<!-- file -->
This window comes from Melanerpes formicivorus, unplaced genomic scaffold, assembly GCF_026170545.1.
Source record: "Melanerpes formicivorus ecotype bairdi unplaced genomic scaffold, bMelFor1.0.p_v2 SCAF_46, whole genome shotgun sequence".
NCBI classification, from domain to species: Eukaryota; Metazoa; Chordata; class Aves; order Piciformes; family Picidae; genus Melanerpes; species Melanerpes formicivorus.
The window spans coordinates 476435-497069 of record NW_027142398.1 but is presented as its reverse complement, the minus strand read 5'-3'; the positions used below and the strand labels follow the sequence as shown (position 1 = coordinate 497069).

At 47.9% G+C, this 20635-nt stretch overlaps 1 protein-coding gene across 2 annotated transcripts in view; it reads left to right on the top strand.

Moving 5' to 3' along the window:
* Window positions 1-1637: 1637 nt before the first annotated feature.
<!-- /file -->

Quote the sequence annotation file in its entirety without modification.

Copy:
This window comes from Melanerpes formicivorus, unplaced genomic scaffold, assembly GCF_026170545.1.
Source record: "Melanerpes formicivorus ecotype bairdi unplaced genomic scaffold, bMelFor1.0.p_v2 SCAF_46, whole genome shotgun sequence".
NCBI classification, from domain to species: Eukaryota; Metazoa; Chordata; class Aves; order Piciformes; family Picidae; genus Melanerpes; species Melanerpes formicivorus.
The window spans coordinates 476435-497069 of record NW_027142398.1 but is presented as its reverse complement, the minus strand read 5'-3'; the positions used below and the strand labels follow the sequence as shown (position 1 = coordinate 497069).

At 47.9% G+C, this 20635-nt stretch overlaps 1 protein-coding gene across 2 annotated transcripts in view; it reads left to right on the top strand.

Moving 5' to 3' along the window:
* Window positions 1-1637: 1637 nt before the first annotated feature.